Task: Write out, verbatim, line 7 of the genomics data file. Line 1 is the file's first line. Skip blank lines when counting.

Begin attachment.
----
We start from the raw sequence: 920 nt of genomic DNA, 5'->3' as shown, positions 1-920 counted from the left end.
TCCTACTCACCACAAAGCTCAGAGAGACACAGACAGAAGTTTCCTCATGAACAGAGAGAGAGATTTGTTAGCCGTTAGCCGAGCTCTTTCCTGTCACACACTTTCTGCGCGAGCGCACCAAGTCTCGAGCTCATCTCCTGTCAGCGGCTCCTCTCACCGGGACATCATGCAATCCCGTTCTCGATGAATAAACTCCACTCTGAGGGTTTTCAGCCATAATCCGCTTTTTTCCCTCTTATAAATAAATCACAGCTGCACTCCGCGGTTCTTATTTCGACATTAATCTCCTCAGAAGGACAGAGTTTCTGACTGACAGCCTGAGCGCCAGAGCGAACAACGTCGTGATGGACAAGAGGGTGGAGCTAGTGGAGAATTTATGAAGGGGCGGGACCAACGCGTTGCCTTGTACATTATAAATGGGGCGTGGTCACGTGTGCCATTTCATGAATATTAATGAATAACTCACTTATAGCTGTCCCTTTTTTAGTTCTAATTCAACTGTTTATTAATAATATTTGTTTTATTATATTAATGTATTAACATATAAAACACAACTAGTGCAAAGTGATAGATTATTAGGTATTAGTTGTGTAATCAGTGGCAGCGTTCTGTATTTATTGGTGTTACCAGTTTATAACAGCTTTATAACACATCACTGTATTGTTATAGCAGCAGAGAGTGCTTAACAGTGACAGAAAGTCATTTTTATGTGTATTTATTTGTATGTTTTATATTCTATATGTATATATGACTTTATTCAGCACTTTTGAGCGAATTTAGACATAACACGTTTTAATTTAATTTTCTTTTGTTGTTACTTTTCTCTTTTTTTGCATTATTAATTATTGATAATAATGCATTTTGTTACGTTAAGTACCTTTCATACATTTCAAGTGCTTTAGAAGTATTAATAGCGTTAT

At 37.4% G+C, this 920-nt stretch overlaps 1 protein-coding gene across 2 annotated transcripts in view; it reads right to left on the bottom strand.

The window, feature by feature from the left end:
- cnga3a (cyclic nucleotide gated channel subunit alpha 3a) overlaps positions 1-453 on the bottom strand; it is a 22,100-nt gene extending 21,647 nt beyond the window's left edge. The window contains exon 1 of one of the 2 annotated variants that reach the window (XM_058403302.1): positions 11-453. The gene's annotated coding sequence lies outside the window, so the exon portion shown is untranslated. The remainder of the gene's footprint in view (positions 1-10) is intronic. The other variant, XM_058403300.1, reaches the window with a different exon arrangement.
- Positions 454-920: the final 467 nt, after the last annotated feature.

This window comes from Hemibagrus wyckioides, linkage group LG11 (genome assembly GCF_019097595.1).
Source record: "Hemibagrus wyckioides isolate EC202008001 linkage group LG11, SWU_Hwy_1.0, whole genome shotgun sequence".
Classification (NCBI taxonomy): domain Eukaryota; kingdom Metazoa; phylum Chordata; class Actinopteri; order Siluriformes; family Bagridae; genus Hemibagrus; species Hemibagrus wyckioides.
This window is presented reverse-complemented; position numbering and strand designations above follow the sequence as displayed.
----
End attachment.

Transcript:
This window comes from Hemibagrus wyckioides, linkage group LG11 (genome assembly GCF_019097595.1).